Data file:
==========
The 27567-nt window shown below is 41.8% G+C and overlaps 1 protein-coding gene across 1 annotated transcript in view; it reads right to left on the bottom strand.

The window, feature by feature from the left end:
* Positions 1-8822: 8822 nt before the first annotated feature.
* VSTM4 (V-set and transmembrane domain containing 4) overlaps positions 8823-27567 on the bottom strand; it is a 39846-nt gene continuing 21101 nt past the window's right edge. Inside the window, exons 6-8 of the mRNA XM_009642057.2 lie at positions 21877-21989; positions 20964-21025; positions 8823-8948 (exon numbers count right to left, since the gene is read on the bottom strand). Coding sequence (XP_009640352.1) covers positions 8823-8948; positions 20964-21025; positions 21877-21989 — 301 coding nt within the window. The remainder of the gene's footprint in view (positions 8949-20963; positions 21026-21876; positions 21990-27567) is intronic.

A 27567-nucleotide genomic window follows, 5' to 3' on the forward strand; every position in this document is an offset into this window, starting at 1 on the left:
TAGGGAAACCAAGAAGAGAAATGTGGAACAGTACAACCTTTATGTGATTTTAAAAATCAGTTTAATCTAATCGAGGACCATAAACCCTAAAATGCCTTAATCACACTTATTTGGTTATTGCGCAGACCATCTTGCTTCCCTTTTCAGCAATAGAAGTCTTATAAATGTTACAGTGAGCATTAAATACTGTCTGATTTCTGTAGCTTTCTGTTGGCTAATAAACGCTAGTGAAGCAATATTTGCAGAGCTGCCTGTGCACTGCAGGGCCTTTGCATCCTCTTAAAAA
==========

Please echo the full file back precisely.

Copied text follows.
The 27567-nt window shown below is 41.8% G+C and overlaps 1 protein-coding gene across 1 annotated transcript in view; it reads right to left on the bottom strand.

The window, feature by feature from the left end:
* Positions 1-8822: 8822 nt before the first annotated feature.
* VSTM4 (V-set and transmembrane domain containing 4) overlaps positions 8823-27567 on the bottom strand; it is a 39846-nt gene continuing 21101 nt past the window's right edge. Inside the window, exons 6-8 of the mRNA XM_009642057.2 lie at positions 21877-21989; positions 20964-21025; positions 8823-8948 (exon numbers count right to left, since the gene is read on the bottom strand). Coding sequence (XP_009640352.1) covers positions 8823-8948; positions 20964-21025; positions 21877-21989 — 301 coding nt within the window. The remainder of the gene's footprint in view (positions 8949-20963; positions 21026-21876; positions 21990-27567) is intronic.

A 27567-nucleotide genomic window follows, 5' to 3' on the forward strand; every position in this document is an offset into this window, starting at 1 on the left:
TAGGGAAACCAAGAAGAGAAATGTGGAACAGTACAACCTTTATGTGATTTTAAAAATCAGTTTAATCTAATCGAGGACCATAAACCCTAAAATGCCTTAATCACACTTATTTGGTTATTGCGCAGACCATCTTGCTTCCCTTTTCAGCAATAGAAGTCTTATAAATGTTACAGTGAGCATTAAATACTGTCTGATTTCTGTAGCTTTCTGTTGGCTAATAAACGCTAGTGAAGCAATATTTGCAGAGCTGCCTGTGCACTGCAGGGCCTTTGCATCCTCTTAAAAA